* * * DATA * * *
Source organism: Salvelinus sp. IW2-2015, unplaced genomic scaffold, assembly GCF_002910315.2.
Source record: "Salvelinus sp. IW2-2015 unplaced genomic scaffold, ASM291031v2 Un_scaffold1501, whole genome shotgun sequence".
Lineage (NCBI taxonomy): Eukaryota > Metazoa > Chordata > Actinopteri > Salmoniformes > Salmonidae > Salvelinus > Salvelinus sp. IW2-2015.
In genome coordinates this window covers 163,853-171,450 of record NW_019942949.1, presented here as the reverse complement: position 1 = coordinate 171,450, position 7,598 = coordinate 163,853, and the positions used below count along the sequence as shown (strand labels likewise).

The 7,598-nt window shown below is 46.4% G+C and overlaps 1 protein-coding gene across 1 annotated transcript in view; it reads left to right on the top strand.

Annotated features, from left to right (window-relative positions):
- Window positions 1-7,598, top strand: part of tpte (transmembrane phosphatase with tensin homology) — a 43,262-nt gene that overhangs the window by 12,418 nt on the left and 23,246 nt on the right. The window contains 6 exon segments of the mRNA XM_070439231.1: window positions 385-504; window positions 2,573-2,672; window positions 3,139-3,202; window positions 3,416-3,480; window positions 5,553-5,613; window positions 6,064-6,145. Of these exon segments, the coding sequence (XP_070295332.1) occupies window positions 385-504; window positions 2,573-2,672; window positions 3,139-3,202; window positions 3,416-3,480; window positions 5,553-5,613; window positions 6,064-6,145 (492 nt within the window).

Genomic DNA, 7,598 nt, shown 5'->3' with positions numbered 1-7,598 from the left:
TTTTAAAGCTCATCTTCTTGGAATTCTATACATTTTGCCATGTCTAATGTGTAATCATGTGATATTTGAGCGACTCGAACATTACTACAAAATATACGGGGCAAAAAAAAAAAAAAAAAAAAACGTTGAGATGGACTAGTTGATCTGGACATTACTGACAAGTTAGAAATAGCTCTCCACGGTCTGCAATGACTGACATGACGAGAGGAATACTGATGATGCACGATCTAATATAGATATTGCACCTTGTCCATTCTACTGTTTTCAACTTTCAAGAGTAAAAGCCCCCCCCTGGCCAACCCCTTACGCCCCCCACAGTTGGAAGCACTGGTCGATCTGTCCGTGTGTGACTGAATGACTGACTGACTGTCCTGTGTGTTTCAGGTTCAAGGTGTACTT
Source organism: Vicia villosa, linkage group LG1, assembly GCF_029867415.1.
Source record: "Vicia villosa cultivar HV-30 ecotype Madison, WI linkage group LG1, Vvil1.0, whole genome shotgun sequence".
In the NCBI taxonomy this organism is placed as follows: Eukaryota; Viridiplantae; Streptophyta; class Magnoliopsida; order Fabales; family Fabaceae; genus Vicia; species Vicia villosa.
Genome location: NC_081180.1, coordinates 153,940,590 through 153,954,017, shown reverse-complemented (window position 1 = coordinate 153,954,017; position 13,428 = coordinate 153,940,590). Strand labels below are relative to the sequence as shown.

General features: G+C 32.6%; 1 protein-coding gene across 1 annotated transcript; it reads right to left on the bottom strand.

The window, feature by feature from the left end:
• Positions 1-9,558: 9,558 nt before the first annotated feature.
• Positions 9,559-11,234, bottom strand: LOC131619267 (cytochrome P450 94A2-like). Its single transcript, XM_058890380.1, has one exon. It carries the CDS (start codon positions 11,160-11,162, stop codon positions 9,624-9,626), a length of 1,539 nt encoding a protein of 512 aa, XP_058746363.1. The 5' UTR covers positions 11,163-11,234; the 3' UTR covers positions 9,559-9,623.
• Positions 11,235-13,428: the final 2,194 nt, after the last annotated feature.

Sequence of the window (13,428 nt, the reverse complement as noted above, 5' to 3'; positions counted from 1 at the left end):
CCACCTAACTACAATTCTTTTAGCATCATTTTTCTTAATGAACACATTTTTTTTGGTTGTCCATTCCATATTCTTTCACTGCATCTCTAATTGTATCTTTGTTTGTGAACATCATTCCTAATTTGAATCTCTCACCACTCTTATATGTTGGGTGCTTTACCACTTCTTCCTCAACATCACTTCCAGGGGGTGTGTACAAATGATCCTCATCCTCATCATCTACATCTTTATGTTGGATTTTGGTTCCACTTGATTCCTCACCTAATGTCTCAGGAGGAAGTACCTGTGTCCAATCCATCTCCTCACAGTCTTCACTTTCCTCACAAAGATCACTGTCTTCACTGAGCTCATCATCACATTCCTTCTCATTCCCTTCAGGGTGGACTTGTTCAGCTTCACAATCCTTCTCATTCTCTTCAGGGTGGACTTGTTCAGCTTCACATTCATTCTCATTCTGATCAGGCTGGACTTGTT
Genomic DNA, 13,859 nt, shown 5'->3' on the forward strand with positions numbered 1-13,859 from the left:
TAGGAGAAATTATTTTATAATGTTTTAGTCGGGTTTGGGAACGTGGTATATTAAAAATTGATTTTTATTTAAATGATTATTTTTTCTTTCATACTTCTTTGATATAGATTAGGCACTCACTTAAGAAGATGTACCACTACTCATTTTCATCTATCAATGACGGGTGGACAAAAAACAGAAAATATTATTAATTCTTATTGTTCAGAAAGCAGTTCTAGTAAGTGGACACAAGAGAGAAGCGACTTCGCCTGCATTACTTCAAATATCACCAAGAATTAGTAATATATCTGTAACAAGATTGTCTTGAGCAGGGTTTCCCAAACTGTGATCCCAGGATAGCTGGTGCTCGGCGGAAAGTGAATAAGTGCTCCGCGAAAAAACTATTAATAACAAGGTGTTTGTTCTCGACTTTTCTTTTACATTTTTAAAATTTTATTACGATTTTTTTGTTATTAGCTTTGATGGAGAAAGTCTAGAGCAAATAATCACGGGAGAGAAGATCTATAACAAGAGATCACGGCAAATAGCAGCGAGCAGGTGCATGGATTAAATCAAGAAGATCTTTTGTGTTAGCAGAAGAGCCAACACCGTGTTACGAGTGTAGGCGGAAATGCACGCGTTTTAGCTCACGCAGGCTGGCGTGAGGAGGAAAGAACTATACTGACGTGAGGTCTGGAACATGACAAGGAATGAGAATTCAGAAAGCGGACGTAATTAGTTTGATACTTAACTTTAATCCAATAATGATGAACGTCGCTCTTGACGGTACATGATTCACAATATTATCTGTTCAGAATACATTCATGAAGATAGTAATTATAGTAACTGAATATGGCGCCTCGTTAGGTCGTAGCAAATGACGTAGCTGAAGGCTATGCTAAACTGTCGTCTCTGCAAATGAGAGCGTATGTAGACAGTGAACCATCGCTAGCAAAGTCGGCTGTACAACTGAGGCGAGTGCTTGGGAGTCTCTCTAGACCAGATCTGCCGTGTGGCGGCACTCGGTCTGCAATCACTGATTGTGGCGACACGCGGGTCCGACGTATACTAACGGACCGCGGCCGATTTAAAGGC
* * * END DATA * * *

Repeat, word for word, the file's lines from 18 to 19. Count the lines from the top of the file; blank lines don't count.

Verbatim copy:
• Positions 11,235-13,428: the final 2,194 nt, after the last annotated feature.

Sequence of the window (13,428 nt, the reverse complement as noted above, 5' to 3'; positions counted from 1 at the left end):